The increased frequency of comorbidities among people with narcolepsy should be thoroughly reviewed while creating individualized management strategies. Comorbidities that are more prevalent in patients with narcolepsy include psychiatric and sleep conditions, as well as cardiovascular and cardiometabolic conditions. Hypocretin dysfunction in patients with narcolepsy may partially explain the increased risk of certain comorbidities in these patients. An increased prevalence of cardiovascular and cardiometabolic conditions, such as hypertension, obesity, diabetes, and hypercholesterolemia have been reported in people with narcolepsy compared with matched controls. One interview study of 320 patients with narcolepsy and 1464 age-matched individuals from the general population identified that the odds of heart disease in patients with narcolepsy (5.9%) were twice that compared to the age-matched general population (2.9%) (AOR, 2.07 [95% CI, 1.22 to 3.51]). By an average age of 38 (mean age during study), an increased incidence of cardiovascular comorbidities has been observed among patients with narcolepsy compared with matched non-narcolepsy controls.
In episode 3, listen as Sleep Review’s Sree Roy and neurologist-sleep specialist W. Chris Winter, MD, discuss:
- What comorbidities do you typically see in patients who are newly diagnosed with narcolepsy?
- What about comorbidities that tend to develop over time in people with narcolepsy?
- What health conditions do you screen for when you have a patient who is newly diagnosed with narcolepsy?
- How, if at all, does the existence or emergence of comorbidities impact decision making?
- Can you share any best practices for monitoring the emergence and management of narcolepsy-related comorbidities?
- What other specialists and healthcare professionals do you recommend sleep physicians develop reliable referrals with to adequately manage comorbidities in their patients with narcolepsy?
- Are there any particular screening tools such as specific questionnaires that you’d recommend to other sleep physicians for this demographic?
Sree Roy: Hello and welcome. I’m Sree Roy with Sleep Review, and I’m thrilled to be here with neurologist-sleep specialist W. Chris Winter, MD. Dr. Winter is author of The Rested Child and The Sleep Solution.
This episode is sponsored by Jazz Pharmaceuticals.
Today we’re chatting about comorbidities linked with narcolepsy.
What comorbidities do you typically see in patients who are newly diagnosed with narcolepsy?
Dr. Chris Winter: Thanks for having me, Sree. We see a lot of things.
When you think about narcolepsy, it’s often what we think of, or at least thought of, as being a diagnosis of relatively younger people: high school, college age students sort of make up the majority of the people we see. But really anybody of any age can have it.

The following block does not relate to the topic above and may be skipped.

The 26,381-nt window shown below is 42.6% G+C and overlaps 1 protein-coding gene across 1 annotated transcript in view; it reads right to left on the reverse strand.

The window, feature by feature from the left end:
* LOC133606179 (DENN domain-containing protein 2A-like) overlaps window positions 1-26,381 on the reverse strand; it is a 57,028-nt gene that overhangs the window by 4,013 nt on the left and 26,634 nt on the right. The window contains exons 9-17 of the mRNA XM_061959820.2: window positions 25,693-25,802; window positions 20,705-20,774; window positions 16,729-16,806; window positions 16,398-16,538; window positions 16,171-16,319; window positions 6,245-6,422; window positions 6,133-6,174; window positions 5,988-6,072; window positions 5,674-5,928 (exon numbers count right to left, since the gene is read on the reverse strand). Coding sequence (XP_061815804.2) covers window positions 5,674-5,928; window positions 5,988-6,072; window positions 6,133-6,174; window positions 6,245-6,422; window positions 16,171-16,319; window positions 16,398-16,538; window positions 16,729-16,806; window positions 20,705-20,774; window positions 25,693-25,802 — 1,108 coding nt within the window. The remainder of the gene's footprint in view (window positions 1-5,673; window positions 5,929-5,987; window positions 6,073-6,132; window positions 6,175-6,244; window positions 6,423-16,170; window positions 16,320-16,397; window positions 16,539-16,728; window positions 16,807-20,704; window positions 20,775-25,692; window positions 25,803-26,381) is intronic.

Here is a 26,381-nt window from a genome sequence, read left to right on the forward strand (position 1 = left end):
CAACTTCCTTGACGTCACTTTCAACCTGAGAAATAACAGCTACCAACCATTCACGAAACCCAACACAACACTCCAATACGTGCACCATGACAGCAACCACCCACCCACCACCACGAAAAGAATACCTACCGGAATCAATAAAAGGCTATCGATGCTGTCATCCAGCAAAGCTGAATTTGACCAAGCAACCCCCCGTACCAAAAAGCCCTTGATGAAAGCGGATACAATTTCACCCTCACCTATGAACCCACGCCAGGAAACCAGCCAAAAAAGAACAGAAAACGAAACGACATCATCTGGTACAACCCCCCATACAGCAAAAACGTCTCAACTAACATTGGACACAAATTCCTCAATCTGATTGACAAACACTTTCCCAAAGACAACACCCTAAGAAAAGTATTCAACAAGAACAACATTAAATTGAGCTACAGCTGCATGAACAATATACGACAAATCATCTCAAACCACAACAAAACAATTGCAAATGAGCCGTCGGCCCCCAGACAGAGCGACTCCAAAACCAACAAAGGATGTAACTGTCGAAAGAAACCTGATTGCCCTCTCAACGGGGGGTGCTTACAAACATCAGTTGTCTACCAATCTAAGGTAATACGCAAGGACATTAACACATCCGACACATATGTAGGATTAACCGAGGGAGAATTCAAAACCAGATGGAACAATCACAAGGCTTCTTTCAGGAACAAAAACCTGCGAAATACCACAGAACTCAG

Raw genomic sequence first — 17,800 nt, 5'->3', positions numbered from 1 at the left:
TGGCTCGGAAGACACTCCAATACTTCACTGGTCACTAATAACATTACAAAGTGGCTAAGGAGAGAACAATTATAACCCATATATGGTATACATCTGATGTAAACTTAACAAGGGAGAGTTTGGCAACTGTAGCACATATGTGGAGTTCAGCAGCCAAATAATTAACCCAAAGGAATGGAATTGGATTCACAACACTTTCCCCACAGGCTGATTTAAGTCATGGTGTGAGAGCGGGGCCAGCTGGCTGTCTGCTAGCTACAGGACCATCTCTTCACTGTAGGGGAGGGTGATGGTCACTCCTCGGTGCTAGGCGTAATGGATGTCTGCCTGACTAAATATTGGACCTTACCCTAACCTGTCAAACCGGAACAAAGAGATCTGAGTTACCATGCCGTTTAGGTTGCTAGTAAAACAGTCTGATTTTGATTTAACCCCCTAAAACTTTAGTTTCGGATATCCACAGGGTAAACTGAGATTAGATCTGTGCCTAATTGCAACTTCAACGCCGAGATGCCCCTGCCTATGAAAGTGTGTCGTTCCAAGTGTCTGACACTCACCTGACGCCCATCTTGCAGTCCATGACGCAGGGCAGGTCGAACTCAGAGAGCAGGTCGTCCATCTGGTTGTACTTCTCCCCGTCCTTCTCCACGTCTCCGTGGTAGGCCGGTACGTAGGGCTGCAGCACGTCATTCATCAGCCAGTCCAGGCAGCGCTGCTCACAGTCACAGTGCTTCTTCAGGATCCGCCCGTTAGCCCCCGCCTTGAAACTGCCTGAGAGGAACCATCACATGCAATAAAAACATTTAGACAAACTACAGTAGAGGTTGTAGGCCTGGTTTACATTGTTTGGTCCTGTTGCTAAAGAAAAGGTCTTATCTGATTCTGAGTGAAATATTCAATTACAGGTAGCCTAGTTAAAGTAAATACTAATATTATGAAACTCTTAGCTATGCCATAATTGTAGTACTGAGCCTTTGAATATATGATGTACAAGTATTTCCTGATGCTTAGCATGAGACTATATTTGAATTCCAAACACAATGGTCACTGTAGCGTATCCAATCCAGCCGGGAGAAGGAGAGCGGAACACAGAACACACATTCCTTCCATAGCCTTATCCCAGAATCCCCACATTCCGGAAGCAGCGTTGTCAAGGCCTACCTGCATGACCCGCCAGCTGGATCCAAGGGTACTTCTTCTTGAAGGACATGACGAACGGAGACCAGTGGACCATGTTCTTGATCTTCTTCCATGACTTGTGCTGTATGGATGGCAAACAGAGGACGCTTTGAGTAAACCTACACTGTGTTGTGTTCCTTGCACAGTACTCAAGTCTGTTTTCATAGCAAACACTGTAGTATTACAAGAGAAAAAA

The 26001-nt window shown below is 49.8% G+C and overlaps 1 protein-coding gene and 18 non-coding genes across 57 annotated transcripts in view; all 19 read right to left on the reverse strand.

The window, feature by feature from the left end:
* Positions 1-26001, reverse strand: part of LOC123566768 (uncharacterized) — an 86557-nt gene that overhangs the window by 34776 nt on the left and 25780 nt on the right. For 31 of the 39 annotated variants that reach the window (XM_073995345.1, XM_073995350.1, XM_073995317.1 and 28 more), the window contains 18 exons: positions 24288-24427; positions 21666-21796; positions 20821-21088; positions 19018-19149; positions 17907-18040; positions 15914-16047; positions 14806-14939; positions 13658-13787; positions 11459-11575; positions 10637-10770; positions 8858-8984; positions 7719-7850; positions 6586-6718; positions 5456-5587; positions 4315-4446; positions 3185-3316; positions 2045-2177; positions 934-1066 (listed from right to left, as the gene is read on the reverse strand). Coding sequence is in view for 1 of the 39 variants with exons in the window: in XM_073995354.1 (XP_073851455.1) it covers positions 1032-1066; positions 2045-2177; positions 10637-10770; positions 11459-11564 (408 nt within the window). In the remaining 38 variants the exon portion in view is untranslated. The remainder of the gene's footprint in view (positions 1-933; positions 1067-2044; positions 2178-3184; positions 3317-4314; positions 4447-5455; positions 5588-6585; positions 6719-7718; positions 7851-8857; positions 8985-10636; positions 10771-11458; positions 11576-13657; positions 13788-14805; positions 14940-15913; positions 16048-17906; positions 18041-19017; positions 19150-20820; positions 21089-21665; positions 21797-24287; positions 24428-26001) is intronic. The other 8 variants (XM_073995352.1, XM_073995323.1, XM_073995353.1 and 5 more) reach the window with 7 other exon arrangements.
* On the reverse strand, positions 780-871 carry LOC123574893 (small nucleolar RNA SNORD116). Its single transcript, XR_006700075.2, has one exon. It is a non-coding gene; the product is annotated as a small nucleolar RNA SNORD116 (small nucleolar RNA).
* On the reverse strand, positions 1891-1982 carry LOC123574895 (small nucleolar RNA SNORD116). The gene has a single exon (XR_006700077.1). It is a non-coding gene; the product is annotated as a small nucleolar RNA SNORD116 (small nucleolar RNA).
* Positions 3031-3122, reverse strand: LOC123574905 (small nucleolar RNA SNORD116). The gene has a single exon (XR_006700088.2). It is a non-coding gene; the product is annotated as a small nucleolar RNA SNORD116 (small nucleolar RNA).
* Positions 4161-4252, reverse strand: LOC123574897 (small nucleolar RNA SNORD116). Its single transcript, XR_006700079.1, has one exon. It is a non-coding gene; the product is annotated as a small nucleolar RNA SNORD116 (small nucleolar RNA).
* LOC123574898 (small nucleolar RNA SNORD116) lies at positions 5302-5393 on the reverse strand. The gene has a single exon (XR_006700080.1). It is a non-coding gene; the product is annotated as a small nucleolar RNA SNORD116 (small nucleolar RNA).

And we’ve known for a long time that individuals who have narcolepsy seem to be more predisposed to things like sleep apnea, other sleep conditions, other psychological conditions like depression and anxiety.
But, as more and more research comes out about the pathophysiology of narcolepsy and also the comorbidities that go along with it, we are seeing more distressing things like cardiovascular disease, heart attack, stroke, hypertension, obesity.
These relationships that we’re seeing between narcolepsy and these other conditions have really caused a lot of people who treat sleep disorders like I do, both in adults and young people, to really change the nature of the conversation that we’re having around the disease state.
Sree Roy: What about comorbidities that tend to develop over time in people with narcolepsy?
Dr. Chris Winter: Yeah, that’s the more problematic one.
And I should probably say from the outset that an association doesn’t necessarily mean that it’s causal. A lot of people who carry matches in their pockets or lighters in their pockets have lung cancer. It doesn’t mean the lighter is causing lung cancer, but the lighter goes along with something else that may go along with something else.
So I think it’s important to say from the outset, but when we look at these numbers, they are to some degree pretty large. And so I think that when we think about this, we’re often dealing with an individual early in their life and early in their health history.
So it is difficult to know exactly what to do about that. So I think that what most doctors are doing now, and certainly what I’m doing, is having a little bit more of a robust conversation. And that’s not the easiest thing to do. Narcolepsy is a bit of a confusing disease state as it is. It’s going to take me 15 minutes to convince people that narcolepsy is not walking down the sidewalk and suddenly falling over in a comical way asleep at the corner of 57th and Broad.
So to me, I think that it’s difficult to fit in all the information and undo all the weird understandings that people have of narcolepsy. And now we’ve added this other layer of, oh by the way, this may be a little bit more than just you being sleepy: it might really impact your likelihood and ability to lead a healthy and long life. And so that needs to get worked into the conversation in some way. And talking to a 26-year-old who’s got a biochem final in two weeks, you wonder sometimes how much they’re really thinking about how their blood pressures going to be when they’re in their late 50s.